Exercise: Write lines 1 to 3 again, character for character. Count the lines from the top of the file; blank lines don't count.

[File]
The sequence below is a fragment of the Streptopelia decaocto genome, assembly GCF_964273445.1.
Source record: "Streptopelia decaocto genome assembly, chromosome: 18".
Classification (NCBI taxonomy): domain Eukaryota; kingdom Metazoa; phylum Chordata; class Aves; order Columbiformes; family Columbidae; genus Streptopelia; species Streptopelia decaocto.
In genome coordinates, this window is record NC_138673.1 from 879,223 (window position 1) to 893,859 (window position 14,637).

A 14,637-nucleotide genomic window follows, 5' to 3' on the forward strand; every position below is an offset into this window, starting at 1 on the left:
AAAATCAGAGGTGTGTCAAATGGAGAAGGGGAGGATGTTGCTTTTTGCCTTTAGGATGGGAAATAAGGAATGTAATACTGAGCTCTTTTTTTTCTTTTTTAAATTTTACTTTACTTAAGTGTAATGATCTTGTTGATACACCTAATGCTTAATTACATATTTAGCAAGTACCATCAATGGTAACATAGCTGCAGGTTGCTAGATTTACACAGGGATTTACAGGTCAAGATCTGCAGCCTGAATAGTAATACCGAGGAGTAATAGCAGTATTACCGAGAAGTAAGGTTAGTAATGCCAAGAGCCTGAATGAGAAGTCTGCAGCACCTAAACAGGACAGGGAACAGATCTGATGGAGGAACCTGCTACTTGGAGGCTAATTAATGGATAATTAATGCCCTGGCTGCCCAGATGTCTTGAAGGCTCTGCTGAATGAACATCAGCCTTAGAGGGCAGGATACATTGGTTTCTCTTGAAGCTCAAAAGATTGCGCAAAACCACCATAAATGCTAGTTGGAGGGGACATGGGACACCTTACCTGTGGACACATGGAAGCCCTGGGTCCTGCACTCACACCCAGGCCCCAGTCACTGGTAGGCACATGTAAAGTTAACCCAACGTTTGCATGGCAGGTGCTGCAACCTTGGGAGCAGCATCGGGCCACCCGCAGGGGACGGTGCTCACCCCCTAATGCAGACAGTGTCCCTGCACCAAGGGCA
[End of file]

The sequence below is a fragment of the Streptopelia decaocto genome, assembly GCF_964273445.1.
Source record: "Streptopelia decaocto genome assembly, chromosome: 18".
Classification (NCBI taxonomy): domain Eukaryota; kingdom Metazoa; phylum Chordata; class Aves; order Columbiformes; family Columbidae; genus Streptopelia; species Streptopelia decaocto.